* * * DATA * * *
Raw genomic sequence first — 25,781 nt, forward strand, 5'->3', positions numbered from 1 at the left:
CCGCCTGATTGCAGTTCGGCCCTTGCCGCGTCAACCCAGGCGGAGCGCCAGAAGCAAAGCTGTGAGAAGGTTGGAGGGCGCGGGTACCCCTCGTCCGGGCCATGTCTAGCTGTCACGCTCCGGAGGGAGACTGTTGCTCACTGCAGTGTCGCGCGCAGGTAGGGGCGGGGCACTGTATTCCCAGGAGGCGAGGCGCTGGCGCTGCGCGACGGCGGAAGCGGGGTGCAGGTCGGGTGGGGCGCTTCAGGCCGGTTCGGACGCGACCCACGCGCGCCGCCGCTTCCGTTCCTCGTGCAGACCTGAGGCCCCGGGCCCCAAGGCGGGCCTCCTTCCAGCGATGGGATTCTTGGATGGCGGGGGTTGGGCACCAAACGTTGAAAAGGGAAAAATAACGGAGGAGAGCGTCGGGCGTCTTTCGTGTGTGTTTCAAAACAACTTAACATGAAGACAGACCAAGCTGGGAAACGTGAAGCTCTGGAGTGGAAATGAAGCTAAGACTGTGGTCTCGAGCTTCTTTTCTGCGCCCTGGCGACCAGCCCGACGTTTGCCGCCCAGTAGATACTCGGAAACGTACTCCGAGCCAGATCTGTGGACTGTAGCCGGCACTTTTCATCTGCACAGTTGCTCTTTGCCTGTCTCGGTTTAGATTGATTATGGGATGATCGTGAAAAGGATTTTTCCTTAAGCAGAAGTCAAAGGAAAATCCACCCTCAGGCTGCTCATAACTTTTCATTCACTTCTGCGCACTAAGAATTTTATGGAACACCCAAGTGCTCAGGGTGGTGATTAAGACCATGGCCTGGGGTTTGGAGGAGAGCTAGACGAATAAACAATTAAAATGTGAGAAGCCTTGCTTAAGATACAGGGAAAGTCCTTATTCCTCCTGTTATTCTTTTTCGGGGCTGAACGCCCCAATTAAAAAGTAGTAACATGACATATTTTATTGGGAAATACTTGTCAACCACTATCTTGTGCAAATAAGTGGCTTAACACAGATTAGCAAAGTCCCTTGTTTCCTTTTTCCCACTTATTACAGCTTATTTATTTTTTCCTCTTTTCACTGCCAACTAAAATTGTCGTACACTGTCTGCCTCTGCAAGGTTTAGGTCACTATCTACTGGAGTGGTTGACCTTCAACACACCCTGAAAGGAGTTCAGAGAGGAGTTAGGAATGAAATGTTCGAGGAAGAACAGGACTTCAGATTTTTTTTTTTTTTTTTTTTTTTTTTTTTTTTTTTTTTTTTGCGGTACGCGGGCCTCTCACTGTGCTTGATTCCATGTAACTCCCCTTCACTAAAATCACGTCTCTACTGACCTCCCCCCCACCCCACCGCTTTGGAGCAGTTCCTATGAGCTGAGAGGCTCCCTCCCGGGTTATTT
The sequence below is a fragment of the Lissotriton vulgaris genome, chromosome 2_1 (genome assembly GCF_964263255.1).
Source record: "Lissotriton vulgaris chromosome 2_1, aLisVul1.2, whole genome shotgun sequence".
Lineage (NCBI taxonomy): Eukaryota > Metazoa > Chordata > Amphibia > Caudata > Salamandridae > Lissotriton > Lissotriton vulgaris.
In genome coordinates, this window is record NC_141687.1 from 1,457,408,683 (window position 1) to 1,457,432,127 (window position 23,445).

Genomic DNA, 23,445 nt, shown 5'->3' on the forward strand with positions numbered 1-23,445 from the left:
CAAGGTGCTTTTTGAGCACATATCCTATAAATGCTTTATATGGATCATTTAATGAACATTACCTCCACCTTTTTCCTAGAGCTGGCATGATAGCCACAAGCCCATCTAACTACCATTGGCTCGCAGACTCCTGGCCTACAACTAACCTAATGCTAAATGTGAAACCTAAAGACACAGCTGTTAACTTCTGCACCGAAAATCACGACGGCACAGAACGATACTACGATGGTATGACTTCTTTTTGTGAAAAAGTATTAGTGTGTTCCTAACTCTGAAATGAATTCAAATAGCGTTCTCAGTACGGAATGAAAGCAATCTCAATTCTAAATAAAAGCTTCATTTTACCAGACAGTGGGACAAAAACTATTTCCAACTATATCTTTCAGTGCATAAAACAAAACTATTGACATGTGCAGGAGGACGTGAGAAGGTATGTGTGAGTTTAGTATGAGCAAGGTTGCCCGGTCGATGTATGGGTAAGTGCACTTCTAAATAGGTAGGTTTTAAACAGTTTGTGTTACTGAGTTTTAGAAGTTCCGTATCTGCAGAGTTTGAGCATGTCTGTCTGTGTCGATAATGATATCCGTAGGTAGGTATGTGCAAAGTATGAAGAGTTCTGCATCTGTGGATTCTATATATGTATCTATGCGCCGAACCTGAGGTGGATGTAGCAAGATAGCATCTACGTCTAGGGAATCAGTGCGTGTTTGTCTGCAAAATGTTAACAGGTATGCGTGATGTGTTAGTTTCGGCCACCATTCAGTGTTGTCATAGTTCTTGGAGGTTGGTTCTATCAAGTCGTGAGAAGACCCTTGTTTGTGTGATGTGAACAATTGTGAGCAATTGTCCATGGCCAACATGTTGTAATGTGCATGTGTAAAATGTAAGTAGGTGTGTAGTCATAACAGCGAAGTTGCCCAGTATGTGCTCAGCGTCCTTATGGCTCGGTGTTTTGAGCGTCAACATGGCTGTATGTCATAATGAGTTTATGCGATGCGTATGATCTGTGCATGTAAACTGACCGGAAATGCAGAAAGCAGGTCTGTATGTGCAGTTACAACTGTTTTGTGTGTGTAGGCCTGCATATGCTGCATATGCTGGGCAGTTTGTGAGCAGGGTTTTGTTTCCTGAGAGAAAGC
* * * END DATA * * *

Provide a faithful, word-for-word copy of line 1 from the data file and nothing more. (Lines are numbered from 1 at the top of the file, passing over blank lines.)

Raw genomic sequence first — 25,781 nt, forward strand, 5'->3', positions numbered from 1 at the left: